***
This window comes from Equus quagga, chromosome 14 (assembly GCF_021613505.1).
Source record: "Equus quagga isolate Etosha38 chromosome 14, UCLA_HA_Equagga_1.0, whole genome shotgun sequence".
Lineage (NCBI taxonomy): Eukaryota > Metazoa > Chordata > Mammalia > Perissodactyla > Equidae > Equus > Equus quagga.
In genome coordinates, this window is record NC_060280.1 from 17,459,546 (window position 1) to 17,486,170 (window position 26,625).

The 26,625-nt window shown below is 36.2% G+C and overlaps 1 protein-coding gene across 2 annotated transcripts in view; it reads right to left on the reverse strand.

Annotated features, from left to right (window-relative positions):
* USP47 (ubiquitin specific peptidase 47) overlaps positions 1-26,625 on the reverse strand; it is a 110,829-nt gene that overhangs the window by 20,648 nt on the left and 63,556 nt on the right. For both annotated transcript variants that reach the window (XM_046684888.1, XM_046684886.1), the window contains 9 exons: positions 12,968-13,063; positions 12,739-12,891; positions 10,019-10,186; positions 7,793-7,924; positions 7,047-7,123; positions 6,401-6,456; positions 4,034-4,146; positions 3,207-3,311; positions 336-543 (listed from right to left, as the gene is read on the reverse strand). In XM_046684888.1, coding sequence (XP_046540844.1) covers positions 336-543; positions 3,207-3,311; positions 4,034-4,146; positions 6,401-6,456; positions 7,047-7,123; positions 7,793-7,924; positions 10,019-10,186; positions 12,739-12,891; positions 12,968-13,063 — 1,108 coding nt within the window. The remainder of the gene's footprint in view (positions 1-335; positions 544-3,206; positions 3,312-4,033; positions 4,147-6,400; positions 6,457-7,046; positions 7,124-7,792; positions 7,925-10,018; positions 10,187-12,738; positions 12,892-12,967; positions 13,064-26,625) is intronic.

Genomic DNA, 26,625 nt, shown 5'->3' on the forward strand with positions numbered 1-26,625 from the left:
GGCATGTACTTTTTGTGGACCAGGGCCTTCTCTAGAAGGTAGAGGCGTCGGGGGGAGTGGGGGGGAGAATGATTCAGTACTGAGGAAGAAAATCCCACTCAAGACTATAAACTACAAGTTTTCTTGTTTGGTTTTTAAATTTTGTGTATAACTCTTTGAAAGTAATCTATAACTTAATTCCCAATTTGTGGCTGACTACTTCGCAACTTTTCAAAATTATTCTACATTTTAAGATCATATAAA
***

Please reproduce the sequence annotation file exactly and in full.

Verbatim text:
This window comes from Equus quagga, chromosome 14 (assembly GCF_021613505.1).
Source record: "Equus quagga isolate Etosha38 chromosome 14, UCLA_HA_Equagga_1.0, whole genome shotgun sequence".
Lineage (NCBI taxonomy): Eukaryota > Metazoa > Chordata > Mammalia > Perissodactyla > Equidae > Equus > Equus quagga.
In genome coordinates, this window is record NC_060280.1 from 17,459,546 (window position 1) to 17,486,170 (window position 26,625).

The 26,625-nt window shown below is 36.2% G+C and overlaps 1 protein-coding gene across 2 annotated transcripts in view; it reads right to left on the reverse strand.

Annotated features, from left to right (window-relative positions):
* USP47 (ubiquitin specific peptidase 47) overlaps positions 1-26,625 on the reverse strand; it is a 110,829-nt gene that overhangs the window by 20,648 nt on the left and 63,556 nt on the right. For both annotated transcript variants that reach the window (XM_046684888.1, XM_046684886.1), the window contains 9 exons: positions 12,968-13,063; positions 12,739-12,891; positions 10,019-10,186; positions 7,793-7,924; positions 7,047-7,123; positions 6,401-6,456; positions 4,034-4,146; positions 3,207-3,311; positions 336-543 (listed from right to left, as the gene is read on the reverse strand). In XM_046684888.1, coding sequence (XP_046540844.1) covers positions 336-543; positions 3,207-3,311; positions 4,034-4,146; positions 6,401-6,456; positions 7,047-7,123; positions 7,793-7,924; positions 10,019-10,186; positions 12,739-12,891; positions 12,968-13,063 — 1,108 coding nt within the window. The remainder of the gene's footprint in view (positions 1-335; positions 544-3,206; positions 3,312-4,033; positions 4,147-6,400; positions 6,457-7,046; positions 7,124-7,792; positions 7,925-10,018; positions 10,187-12,738; positions 12,892-12,967; positions 13,064-26,625) is intronic.

Genomic DNA, 26,625 nt, shown 5'->3' on the forward strand with positions numbered 1-26,625 from the left:
GGCATGTACTTTTTGTGGACCAGGGCCTTCTCTAGAAGGTAGAGGCGTCGGGGGGAGTGGGGGGGAGAATGATTCAGTACTGAGGAAGAAAATCCCACTCAAGACTATAAACTACAAGTTTTCTTGTTTGGTTTTTAAATTTTGTGTATAACTCTTTGAAAGTAATCTATAACTTAATTCCCAATTTGTGGCTGACTACTTCGCAACTTTTCAAAATTATTCTACATTTTAAGATCATATAAA